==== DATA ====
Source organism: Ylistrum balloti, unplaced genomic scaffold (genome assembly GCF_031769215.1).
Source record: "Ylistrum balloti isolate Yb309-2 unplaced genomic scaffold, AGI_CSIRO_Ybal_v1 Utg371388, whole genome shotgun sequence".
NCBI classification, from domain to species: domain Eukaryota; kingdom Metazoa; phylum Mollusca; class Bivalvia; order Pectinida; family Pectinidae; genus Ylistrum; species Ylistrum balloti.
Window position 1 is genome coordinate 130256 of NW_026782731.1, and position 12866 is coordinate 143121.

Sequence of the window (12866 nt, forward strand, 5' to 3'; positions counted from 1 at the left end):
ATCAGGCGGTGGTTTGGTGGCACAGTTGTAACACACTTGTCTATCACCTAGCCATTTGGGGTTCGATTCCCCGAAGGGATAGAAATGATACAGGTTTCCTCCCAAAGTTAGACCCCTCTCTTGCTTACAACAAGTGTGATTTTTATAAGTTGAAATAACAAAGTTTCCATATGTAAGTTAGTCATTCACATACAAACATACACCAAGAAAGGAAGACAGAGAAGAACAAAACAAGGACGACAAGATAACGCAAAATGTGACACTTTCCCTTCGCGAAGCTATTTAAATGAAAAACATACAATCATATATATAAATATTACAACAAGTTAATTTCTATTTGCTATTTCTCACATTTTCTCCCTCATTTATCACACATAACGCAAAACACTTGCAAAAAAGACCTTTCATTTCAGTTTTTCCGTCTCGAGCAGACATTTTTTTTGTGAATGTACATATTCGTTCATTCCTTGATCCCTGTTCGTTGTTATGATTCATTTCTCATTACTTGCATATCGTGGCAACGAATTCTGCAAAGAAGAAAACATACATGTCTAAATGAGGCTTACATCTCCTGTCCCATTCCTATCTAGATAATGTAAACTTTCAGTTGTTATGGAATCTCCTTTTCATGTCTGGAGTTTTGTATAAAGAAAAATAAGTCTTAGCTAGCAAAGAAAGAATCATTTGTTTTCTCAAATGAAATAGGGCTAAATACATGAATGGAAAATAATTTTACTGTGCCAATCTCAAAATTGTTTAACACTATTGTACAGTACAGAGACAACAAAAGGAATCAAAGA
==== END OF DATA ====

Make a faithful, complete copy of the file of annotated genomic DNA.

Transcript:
Source organism: Ylistrum balloti, unplaced genomic scaffold (genome assembly GCF_031769215.1).
Source record: "Ylistrum balloti isolate Yb309-2 unplaced genomic scaffold, AGI_CSIRO_Ybal_v1 Utg371388, whole genome shotgun sequence".
NCBI classification, from domain to species: domain Eukaryota; kingdom Metazoa; phylum Mollusca; class Bivalvia; order Pectinida; family Pectinidae; genus Ylistrum; species Ylistrum balloti.
Window position 1 is genome coordinate 130256 of NW_026782731.1, and position 12866 is coordinate 143121.

Sequence of the window (12866 nt, forward strand, 5' to 3'; positions counted from 1 at the left end):
ATCAGGCGGTGGTTTGGTGGCACAGTTGTAACACACTTGTCTATCACCTAGCCATTTGGGGTTCGATTCCCCGAAGGGATAGAAATGATACAGGTTTCCTCCCAAAGTTAGACCCCTCTCTTGCTTACAACAAGTGTGATTTTTATAAGTTGAAATAACAAAGTTTCCATATGTAAGTTAGTCATTCACATACAAACATACACCAAGAAAGGAAGACAGAGAAGAACAAAACAAGGACGACAAGATAACGCAAAATGTGACACTTTCCCTTCGCGAAGCTATTTAAATGAAAAACATACAATCATATATATAAATATTACAACAAGTTAATTTCTATTTGCTATTTCTCACATTTTCTCCCTCATTTATCACACATAACGCAAAACACTTGCAAAAAAGACCTTTCATTTCAGTTTTTCCGTCTCGAGCAGACATTTTTTTTGTGAATGTACATATTCGTTCATTCCTTGATCCCTGTTCGTTGTTATGATTCATTTCTCATTACTTGCATATCGTGGCAACGAATTCTGCAAAGAAGAAAACATACATGTCTAAATGAGGCTTACATCTCCTGTCCCATTCCTATCTAGATAATGTAAACTTTCAGTTGTTATGGAATCTCCTTTTCATGTCTGGAGTTTTGTATAAAGAAAAATAAGTCTTAGCTAGCAAAGAAAGAATCATTTGTTTTCTCAAATGAAATAGGGCTAAATACATGAATGGAAAATAATTTTACTGTGCCAATCTCAAAATTGTTTAACACTATTGTACAGTACAGAGACAACAAAAGGAATCAAAGA